Religious festivals happening this April
Ramadan, Passover and Easter are happening this month
Spring is here and there are lots of religious celebrations coming up.
With Ramadan, Passover and Easter happening in April, we’ve put together some guidance for including all members, along with some resources from other organisations.
Ramadan in the ninth month of the Islamic calendar and in 2022 starts on 2 April and ends on 1 May. During Ramadan, Muslims won’t eat or drink during the day, called fasting. Fasting helps Muslims devote themselves to their faith, teach themselves self-discipline and remind them how other people are suffering. But children, pregnant women, elderly people and those who are ill or travelling don't have to fast.
During Ramadan, it is common to have one meal, known as the suhoor, just before dawn and another, known as the iftar, directly after sunset.
The end of Ramadan is marked by Eid ul-Fitr, which means festival of the breaking of the fast. Muslims thank Allah for helping them through the month, hold a special meal and religious during the day, spend time with friends and family and give gifts. You might hear people say ‘Eid Mubarak’, which means ‘blessed Eid’ or ‘Eid sa’id’ which means ‘happy Eid’.
If you have Muslim members in your unit, you might need to make adjustments to any activities planned that involve food. Every person who follows Islam is different, so check with the young member or their parents or carers. Or you could plan activities that don’t require eating food.
Passover, or Pesach in Hebrew, is one of the biggest events of the Jewish year and it’s a celebration of the story of Exodus. Jewish people remember how their ancestors were led of Egypt by Moses, and God sending ten plagues to tell the Pharaoh to stop keeping them as slaves.
In 2022, it starts on 15 April and ends on 23 April and it’s celebrated with a series of rituals and every one represents a different part of the story.
On the evening before Passover starts, Jewish people have a special service called a Seder, which means order in English. They’ll read part of the story of Exodus from a book called the Haggadah with friends and family, rest their arms on cushions to remember that they’re not slaves anymore, and eat from the Seder plate. The Seder plate is made up of six foods that represent different parts of the story. There will also be three loaves of a flatbread called Matzah, small glasses of wine and lots of singing.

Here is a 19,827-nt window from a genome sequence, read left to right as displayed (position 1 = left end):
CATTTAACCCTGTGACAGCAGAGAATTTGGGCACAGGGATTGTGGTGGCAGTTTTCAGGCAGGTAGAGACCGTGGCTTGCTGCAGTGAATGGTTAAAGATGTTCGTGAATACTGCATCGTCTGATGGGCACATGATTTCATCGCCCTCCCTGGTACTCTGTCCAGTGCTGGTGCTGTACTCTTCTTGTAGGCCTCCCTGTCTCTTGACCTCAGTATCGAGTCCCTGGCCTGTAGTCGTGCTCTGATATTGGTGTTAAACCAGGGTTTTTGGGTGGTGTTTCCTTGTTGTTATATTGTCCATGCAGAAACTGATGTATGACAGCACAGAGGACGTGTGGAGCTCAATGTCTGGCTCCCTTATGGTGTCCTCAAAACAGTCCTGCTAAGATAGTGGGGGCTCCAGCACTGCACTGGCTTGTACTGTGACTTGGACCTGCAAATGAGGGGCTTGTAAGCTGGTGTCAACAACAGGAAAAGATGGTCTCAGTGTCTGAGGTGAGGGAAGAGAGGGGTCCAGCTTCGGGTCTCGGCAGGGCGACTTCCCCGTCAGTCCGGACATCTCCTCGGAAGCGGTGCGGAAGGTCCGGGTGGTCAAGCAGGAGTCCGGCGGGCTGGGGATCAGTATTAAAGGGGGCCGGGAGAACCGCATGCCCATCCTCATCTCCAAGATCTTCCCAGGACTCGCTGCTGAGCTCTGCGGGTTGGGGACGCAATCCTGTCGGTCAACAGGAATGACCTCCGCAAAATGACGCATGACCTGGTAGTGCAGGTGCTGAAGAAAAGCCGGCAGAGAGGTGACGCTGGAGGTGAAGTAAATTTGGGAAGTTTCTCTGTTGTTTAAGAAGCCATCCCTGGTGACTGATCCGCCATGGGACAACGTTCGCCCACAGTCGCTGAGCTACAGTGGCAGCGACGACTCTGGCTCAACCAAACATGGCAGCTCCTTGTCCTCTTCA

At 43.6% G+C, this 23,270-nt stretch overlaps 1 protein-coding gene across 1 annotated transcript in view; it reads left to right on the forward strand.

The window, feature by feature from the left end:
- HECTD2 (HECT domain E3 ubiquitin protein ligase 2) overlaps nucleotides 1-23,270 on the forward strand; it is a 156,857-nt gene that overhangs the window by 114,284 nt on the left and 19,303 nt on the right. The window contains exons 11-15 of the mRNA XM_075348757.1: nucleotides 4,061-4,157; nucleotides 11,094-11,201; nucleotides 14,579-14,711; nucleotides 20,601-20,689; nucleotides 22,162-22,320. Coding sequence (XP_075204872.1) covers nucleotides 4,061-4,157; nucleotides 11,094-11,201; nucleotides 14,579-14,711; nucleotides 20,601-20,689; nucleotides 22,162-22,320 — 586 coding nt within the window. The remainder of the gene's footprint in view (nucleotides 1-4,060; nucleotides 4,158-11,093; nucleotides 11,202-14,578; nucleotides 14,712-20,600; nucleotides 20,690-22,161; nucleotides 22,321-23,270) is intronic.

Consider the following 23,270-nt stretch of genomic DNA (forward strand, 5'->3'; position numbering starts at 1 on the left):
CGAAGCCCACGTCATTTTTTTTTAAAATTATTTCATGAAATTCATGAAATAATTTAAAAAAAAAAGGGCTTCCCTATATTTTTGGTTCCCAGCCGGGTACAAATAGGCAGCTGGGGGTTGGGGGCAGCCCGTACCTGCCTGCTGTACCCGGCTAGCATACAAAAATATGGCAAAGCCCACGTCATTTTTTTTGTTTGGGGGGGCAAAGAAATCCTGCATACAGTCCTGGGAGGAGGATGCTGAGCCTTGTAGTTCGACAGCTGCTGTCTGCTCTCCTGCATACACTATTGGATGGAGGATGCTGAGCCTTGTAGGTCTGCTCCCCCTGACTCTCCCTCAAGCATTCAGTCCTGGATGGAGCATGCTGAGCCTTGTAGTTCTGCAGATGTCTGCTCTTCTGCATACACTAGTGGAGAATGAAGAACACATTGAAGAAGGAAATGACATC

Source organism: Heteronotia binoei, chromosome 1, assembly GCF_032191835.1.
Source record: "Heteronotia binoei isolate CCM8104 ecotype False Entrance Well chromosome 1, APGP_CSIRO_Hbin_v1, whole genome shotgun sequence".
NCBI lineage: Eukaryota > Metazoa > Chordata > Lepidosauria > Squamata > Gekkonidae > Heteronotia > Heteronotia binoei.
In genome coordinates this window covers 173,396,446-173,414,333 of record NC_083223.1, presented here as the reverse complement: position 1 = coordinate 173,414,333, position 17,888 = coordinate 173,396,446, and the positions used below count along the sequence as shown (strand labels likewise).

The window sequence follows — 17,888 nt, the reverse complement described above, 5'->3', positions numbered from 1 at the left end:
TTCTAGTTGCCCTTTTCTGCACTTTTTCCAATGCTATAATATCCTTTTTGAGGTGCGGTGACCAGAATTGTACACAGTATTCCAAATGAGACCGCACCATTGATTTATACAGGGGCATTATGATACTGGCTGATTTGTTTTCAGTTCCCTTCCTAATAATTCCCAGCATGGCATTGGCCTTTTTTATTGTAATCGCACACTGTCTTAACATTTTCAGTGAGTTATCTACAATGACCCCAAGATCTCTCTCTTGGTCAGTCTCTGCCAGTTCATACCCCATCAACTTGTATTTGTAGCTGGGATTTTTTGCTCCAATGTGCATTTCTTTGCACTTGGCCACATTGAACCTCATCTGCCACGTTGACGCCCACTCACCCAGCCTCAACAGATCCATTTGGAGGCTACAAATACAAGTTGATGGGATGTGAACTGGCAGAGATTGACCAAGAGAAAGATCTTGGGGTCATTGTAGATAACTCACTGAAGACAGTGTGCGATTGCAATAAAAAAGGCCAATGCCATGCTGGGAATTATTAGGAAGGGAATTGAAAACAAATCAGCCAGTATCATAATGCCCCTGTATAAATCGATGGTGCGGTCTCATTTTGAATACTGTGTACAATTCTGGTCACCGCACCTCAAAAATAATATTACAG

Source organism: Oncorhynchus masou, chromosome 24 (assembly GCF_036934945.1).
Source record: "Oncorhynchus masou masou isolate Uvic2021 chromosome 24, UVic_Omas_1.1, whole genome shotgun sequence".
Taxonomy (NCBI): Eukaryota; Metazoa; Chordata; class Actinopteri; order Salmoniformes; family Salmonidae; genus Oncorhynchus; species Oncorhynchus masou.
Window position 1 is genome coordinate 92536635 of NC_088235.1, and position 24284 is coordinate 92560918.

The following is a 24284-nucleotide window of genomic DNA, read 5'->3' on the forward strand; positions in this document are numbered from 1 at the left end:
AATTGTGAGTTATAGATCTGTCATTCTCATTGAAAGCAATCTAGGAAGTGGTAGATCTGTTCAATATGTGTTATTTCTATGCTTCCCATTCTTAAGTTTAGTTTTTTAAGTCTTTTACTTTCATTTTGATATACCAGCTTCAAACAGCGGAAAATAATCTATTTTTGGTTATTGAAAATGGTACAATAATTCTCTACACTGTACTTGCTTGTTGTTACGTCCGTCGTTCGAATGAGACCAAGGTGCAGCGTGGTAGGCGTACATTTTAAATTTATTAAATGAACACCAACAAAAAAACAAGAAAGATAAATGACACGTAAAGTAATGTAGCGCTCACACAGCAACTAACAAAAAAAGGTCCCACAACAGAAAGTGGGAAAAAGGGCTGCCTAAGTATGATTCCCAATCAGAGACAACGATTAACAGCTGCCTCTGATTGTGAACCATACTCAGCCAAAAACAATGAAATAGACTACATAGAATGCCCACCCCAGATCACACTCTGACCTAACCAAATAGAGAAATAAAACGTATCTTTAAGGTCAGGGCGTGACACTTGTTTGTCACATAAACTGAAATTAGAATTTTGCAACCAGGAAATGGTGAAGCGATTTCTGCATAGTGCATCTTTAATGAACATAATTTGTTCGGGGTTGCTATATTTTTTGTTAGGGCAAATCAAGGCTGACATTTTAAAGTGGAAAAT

During Passover, Jewish people don’t eat bread made with raising agents like yeast. It represents that they didn’t have time for bread to rise before they left Egypt. If you’re organising any unit meeting activities that need bread, include a flatbread, such as Matzah. You can buy Matzah from most supermarkets.
Easter is one of the most important events for Christians. It celebrates Jesus rising from the dead three days after he was executed. Easter has four main days and ends with Easter Sunday, which is on 17 April in 2022.
Easter starts with Palm Sunday, which will be on 11 April in 2022. Christians remember Jesus' arrival in Jerusalem riding on a donkey and the palms people waved to greet him. Some churches give out small crosses made from palm leaves on this day.
On Maundy Thursday, the Thursday before Easter Sunday, Christians remember the Last Supper that Jesus had with his disciples, normally by having a special service called Holy Communion, Eucharist or Mass and sharing bread and wine. The next day is Good Friday when Jesus was crucified. You might see Christians eating hot cross buns on Good Friday and remembering the suffering Jesus went through.
Easter ends with Easter Sunday. It celebrates Jesus coming back alive and is marked by church services and eating Easter eggs, which symbolise new life.